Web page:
When a spirit that is at peace, reaches the end of its earthly incarnation it “passes in Peace” – in other words, its death is serene and calm because of its strong belief and it is because of this that it “revives on the other side” in other words, it is able to begin to live once again, after its earthly death. However, the statement also implies that the contrary may be true of those who do not “pass in peace”. In other words it seems to indicate that those who die in a less spiritual state do not revive and live again – at least not speedily and those who are psychic suggest that this is indeed what happens.

 

Many spirits that have been wholly materialistic on earth, or others who have no belief in life after death, do not automatically begin to function on the “other side” immediately after passing. Instead, bound as it were by their pre-existing belief that there is no after-life, they often seem to remain dormant for a period[1], before they can be roused again to re-commence their spiritual quest on the “other side”. This term is still used by many people today to mean “life after death”, but in the original Hebrew it is even more specific, for it refers to “the other side of the river” a description of life beyond that should not surprise us, when we remember that the threshold between earth and the Astral Plane is likened to a river in many ancient philosophies[2].

 

The next verse makes it plain that it is the Afterlife that is being discussed. “The one who passes is divided from his days on earth”, we are told - in other words he is separated from the physical world, but he is still alive, still immersed in the same Divine Life Force that nourished his spirit when he was on earth, only he is now in the other “half of the river of life”. There, we are told he finds pasture, a phrase that has both practical and spiritual connotations.

 

It makes use of a simile that will be understood by all herdsmen, the need for pasture, and remember, not only Abraham, but most of the other peoples of the region were herdsmen at that time – city-dwellers and settled farmers were the exception, rather than the rule. In this context it also means that the good spirit will find spiritual sustenance in the After-life. Christ Himself made use of this phrase in a similar context, when he told His hearers that those who follow His precepts will “go in and out and find pasture”. (St John 10; 9) Or in other words, because they follow Him, they will pass into and out of earth life, perhaps many times, but no matter where they may be, they will be sustained by the spiritual life force from God.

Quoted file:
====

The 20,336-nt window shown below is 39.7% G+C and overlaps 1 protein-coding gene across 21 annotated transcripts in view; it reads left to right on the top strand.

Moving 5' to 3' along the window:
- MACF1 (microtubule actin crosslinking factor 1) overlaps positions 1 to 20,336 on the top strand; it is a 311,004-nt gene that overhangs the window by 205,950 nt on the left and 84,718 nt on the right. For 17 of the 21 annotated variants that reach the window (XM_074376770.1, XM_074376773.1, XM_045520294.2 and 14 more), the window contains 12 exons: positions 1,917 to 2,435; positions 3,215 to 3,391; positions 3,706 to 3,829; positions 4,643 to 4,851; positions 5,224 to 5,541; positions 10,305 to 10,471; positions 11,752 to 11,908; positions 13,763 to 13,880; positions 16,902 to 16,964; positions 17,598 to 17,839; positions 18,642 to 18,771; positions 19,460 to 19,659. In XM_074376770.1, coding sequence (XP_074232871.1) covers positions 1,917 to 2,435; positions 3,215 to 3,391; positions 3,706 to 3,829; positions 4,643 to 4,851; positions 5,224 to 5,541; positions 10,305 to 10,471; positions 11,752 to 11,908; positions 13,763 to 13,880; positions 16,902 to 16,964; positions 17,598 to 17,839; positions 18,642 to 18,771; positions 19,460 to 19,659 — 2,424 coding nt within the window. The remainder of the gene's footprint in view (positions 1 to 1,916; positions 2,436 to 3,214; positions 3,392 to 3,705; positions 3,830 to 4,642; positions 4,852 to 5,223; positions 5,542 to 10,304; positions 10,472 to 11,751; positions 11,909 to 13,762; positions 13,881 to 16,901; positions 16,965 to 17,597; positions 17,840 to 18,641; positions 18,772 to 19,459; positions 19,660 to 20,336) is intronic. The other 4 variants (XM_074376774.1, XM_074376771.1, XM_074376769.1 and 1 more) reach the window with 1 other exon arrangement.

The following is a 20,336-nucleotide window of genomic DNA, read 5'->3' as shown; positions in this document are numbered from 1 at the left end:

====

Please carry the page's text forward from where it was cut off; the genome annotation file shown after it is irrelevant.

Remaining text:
Both the simile and the message, continues in verse 6. “In that life he is pastured by a friend and together they tend the flock”.  There are a number of key points in this passage. Firstly we get another acknowledgement that the discarnate spirit is still alive, though it is a different type of life to that which we know on earth and in that life it not merely finds pasture, it is fed that pasture by “a friend”. It is not completely clear whether this friend is the Salvator Himself, as David seems to suggest in Psalm 23[3], or whether this is a reference to the way that our friends do come to greet us when we pass over to the “Other Side”. The last phrase possibly indicates the latter, for after “the one who passes” has been pastured by this “friend”, we are told that the two of them then “tend the flock” together.